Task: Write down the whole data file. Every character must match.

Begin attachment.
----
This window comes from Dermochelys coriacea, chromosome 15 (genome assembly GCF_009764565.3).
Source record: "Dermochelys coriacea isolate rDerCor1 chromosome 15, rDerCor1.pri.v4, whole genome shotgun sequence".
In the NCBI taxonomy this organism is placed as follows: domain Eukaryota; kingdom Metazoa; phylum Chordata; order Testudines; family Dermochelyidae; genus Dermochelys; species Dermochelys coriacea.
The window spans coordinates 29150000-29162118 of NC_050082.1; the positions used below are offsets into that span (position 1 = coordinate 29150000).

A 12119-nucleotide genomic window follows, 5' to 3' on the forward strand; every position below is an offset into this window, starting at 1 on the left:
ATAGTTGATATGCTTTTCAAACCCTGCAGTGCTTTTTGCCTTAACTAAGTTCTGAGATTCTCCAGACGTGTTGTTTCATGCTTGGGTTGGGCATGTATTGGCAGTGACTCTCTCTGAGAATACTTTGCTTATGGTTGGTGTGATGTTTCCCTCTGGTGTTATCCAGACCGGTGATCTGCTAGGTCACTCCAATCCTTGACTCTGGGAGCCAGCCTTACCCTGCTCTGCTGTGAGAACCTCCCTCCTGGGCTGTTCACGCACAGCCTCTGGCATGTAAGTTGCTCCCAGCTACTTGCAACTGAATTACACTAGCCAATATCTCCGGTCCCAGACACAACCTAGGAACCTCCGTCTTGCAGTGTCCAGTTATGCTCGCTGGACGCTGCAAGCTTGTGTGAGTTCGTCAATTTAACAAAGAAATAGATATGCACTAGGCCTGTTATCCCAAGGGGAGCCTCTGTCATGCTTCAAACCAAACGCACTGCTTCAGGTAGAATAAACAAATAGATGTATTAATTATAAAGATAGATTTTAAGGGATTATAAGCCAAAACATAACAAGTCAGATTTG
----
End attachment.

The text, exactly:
This window comes from Dermochelys coriacea, chromosome 15 (genome assembly GCF_009764565.3).
Source record: "Dermochelys coriacea isolate rDerCor1 chromosome 15, rDerCor1.pri.v4, whole genome shotgun sequence".
In the NCBI taxonomy this organism is placed as follows: domain Eukaryota; kingdom Metazoa; phylum Chordata; order Testudines; family Dermochelyidae; genus Dermochelys; species Dermochelys coriacea.
The window spans coordinates 29150000-29162118 of NC_050082.1; the positions used below are offsets into that span (position 1 = coordinate 29150000).

A 12119-nucleotide genomic window follows, 5' to 3' on the forward strand; every position below is an offset into this window, starting at 1 on the left:
ATAGTTGATATGCTTTTCAAACCCTGCAGTGCTTTTTGCCTTAACTAAGTTCTGAGATTCTCCAGACGTGTTGTTTCATGCTTGGGTTGGGCATGTATTGGCAGTGACTCTCTCTGAGAATACTTTGCTTATGGTTGGTGTGATGTTTCCCTCTGGTGTTATCCAGACCGGTGATCTGCTAGGTCACTCCAATCCTTGACTCTGGGAGCCAGCCTTACCCTGCTCTGCTGTGAGAACCTCCCTCCTGGGCTGTTCACGCACAGCCTCTGGCATGTAAGTTGCTCCCAGCTACTTGCAACTGAATTACACTAGCCAATATCTCCGGTCCCAGACACAACCTAGGAACCTCCGTCTTGCAGTGTCCAGTTATGCTCGCTGGACGCTGCAAGCTTGTGTGAGTTCGTCAATTTAACAAAGAAATAGATATGCACTAGGCCTGTTATCCCAAGGGGAGCCTCTGTCATGCTTCAAACCAAACGCACTGCTTCAGGTAGAATAAACAAATAGATGTATTAATTATAAAGATAGATTTTAAGGGATTATAAGCCAAAACATAACAAGTCAGATTTG